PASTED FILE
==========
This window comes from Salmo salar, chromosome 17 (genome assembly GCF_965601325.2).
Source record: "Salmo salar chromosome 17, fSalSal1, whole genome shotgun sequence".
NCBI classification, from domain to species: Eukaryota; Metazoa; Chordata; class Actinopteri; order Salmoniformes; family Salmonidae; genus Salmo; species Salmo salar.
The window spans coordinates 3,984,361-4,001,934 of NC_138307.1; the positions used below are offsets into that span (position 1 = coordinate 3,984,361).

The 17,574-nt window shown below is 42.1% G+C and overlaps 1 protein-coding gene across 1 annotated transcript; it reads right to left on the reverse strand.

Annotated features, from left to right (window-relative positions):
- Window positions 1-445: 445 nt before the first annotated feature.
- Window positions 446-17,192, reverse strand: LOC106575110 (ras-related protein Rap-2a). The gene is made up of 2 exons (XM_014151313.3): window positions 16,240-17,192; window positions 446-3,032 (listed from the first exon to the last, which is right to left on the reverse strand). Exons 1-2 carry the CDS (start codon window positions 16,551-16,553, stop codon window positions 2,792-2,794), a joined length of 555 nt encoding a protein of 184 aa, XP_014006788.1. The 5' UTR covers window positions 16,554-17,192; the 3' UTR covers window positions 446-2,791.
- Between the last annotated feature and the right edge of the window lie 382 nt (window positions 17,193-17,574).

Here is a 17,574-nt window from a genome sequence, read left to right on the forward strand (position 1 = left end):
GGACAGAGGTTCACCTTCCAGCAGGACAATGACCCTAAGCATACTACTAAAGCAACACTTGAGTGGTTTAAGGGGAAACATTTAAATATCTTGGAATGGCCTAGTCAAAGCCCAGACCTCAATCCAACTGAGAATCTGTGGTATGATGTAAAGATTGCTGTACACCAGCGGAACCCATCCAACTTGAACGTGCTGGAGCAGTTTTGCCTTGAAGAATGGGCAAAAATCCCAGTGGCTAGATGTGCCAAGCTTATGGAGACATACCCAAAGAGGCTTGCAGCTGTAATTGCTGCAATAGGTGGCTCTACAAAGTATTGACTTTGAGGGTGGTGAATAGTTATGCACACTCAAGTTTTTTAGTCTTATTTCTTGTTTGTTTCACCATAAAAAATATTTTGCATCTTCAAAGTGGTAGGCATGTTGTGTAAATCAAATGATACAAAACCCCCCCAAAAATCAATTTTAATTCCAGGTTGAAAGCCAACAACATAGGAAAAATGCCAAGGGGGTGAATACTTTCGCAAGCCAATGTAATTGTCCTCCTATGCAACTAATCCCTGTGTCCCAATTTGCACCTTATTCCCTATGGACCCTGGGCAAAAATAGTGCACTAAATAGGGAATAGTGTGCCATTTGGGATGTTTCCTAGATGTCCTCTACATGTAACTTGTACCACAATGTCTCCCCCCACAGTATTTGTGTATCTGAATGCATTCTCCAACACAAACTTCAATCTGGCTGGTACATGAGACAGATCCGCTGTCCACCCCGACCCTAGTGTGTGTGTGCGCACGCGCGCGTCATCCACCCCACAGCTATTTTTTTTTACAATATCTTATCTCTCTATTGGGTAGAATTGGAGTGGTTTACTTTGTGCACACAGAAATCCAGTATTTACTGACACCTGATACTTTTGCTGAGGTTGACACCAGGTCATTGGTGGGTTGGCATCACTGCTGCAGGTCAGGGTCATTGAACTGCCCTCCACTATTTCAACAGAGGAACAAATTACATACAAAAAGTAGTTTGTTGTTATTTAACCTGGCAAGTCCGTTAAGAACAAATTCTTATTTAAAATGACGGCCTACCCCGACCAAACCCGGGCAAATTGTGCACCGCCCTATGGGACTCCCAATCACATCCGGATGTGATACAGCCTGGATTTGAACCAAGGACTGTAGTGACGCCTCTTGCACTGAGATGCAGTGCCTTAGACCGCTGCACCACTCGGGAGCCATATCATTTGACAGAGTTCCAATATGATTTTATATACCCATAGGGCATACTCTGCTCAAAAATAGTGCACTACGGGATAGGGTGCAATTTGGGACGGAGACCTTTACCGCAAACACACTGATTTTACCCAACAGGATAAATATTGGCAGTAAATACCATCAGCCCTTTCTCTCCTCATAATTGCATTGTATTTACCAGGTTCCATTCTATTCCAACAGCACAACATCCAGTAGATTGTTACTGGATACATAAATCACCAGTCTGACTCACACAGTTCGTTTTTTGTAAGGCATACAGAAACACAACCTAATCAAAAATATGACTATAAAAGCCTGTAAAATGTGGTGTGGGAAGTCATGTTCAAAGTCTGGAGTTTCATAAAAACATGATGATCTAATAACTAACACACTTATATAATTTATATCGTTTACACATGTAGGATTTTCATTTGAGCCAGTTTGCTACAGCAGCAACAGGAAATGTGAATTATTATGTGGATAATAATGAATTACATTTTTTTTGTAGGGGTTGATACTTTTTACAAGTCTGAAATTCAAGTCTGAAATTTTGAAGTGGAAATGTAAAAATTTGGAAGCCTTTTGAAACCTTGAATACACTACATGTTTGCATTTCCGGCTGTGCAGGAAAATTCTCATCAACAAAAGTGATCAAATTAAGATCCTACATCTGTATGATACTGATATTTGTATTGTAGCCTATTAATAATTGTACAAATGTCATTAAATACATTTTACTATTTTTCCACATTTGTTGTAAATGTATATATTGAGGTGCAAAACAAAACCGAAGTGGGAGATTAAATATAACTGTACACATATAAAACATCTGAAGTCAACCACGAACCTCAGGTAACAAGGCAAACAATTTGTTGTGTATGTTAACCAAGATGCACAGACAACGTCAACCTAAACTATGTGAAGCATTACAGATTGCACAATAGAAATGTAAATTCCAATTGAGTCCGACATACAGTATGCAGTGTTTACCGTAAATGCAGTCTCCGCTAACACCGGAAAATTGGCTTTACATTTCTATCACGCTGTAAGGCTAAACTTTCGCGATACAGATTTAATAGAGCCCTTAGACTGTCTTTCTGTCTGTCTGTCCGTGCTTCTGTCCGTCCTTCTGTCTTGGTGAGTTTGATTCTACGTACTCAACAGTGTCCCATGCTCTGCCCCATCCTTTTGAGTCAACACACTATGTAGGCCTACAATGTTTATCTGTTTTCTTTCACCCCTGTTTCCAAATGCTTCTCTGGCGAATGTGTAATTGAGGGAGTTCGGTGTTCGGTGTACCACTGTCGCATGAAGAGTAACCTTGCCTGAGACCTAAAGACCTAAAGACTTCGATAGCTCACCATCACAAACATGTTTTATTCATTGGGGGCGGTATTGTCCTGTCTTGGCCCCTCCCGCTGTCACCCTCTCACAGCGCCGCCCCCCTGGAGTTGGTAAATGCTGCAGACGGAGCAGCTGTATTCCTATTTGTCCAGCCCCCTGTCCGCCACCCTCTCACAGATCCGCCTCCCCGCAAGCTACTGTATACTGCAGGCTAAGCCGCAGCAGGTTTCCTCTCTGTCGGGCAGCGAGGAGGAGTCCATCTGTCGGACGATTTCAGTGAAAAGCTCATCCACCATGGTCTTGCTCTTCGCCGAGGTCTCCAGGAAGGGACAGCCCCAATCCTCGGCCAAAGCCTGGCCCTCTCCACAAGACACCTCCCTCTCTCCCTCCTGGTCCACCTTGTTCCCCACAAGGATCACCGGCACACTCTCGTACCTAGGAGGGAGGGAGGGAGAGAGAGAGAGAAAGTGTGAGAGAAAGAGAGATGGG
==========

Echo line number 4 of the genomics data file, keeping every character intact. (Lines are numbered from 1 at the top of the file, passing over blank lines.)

The window spans coordinates 3,984,361-4,001,934 of NC_138307.1; the positions used below are offsets into that span (position 1 = coordinate 3,984,361).